Skip to content

Advertisement

  • Oral presentation
  • Open Access

Cytokines, chemokines and leukotrienes profile and signature analysis in HTLV-1 infection as an evidence of disease progression

  • 1,
  • 1Email author,
  • 2,
  • 2,
  • 1,
  • 1,
  • 1,
  • 3,
  • 4,
  • 2,
  • 2,
  • 1,
  • 3 and
  • 5
Retrovirology201411 (Suppl 1) :O37

https://doi.org/10.1186/1742-4690-11-S1-O37

  • Published:

Keywords

  • Infectious Disease
  • Negative Correlation
  • Serum Sample
  • Signature Analysis
  • Prognostic Marker

Background

A cross-sectional study evaluated the cytokines, chemokines and leukotrienes profiles as possible biomarkers of progression to HTLV-1 associated myelopathy (HAM).

Methods

Serum samples from 21 healthy blood donors (HBD), 27 asymptomatic carriers (ASC), 32 possible HAM (pHAM) and 28 HAM individuals were tested for cytokines (IL-6, IFN-γ, TNF-α, IL-2, IL-4 and IL-10), chemokines ( RANTES, MCP1, IL-8, MIG and IP-10) and leukotrienes (CysLTs and LTB-4). For each molecule tested, the HTLV-1 individuals were classified as low or high-producers taking the global median index of the HBD group as a cut off.

Results

When comparing AS and pHAM individuals, AS were high-producers of IP-10 and low-producers of RANTES; pHAM were high-producers of IL-2 and low of IL-8. Besides, AS individuals presented a strong positive correlation between the regulatory cytokines IL-10 with IL-4 and between both with the pro-inflammatory cytokines IL-2 and IL-6; a negative correlation was found between RANTES and IL-2. HAM were high-producers of IL-6, IFN-γ, IP-10, LTB4, IL-4, MIG, IL-10, IL-2, presented a positive correlation of TNF-α and IFN-γ with IL-6, but this group had a positive correlation of CysLT with IL-10, IL-4 and TNF-α, contrasting with other groups.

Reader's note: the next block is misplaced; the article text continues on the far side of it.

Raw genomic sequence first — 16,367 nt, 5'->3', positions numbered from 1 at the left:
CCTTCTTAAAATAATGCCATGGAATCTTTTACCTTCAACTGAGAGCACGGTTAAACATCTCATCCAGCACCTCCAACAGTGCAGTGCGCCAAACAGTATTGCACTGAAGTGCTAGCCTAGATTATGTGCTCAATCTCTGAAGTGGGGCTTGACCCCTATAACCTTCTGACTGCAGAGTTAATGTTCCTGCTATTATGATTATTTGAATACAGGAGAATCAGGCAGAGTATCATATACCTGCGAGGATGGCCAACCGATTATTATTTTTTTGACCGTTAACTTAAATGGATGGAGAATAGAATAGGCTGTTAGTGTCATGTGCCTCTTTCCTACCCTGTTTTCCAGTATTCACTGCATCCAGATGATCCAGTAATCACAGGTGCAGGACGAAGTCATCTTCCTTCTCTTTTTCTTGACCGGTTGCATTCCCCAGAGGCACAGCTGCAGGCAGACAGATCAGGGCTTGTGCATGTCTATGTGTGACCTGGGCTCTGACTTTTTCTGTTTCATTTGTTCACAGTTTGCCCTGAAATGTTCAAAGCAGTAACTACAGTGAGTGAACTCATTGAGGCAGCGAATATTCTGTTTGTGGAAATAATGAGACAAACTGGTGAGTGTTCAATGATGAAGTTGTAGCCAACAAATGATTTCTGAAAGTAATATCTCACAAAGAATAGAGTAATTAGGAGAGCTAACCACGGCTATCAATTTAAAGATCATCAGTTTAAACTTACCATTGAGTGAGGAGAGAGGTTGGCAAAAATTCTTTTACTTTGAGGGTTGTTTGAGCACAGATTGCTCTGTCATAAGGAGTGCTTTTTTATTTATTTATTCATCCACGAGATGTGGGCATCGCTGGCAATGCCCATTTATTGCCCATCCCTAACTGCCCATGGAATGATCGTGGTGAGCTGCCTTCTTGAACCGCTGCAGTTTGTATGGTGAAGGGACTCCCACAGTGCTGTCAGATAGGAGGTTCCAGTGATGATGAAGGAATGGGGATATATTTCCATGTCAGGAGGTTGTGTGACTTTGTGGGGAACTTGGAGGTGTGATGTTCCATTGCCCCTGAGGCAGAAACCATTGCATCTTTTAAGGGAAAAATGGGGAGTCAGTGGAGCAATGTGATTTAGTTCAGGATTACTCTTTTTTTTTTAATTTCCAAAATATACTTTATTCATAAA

Discussion

HAM displayed a unique signature of inflammation, which was strengthened by CysLT and not counterbalanced by IL-4 and IL-10. This signature was observed in pHAM to a lower extent, becoming more evident in HAM. This profile may indicate disease progression and may serve as prognostic markers in future studies.

Authors’ Affiliations

(1)
Curso de Pós-Graduação em Infectologia e Medicina Tropical, Faculdade de Medicina da Universidade Federal de Minas Gerais - Belo Horizonte, Minas Gerais, Brazil
(2)
Laboratório de Biomarcadores de Diagnóstico e Monitoração, Centro de Pesquisa René Rachou, FIOCRUZ-Minas, Belo Horizonte, Minas Gerais, Brazil
(3)
Fundação Centro de Hematologia e Hemoterapia de Minas Gerais, HEMOMINAS, Minas Gerais, Brazil
(4)
Hospital Sarah Kubitschek, Belo Horizonte, Minas Gerais, Brazil
(5)
Faculdade de Farmácia da USP, Ribeirão Preto, São Paulo, Brazil

Copyright

Advertisement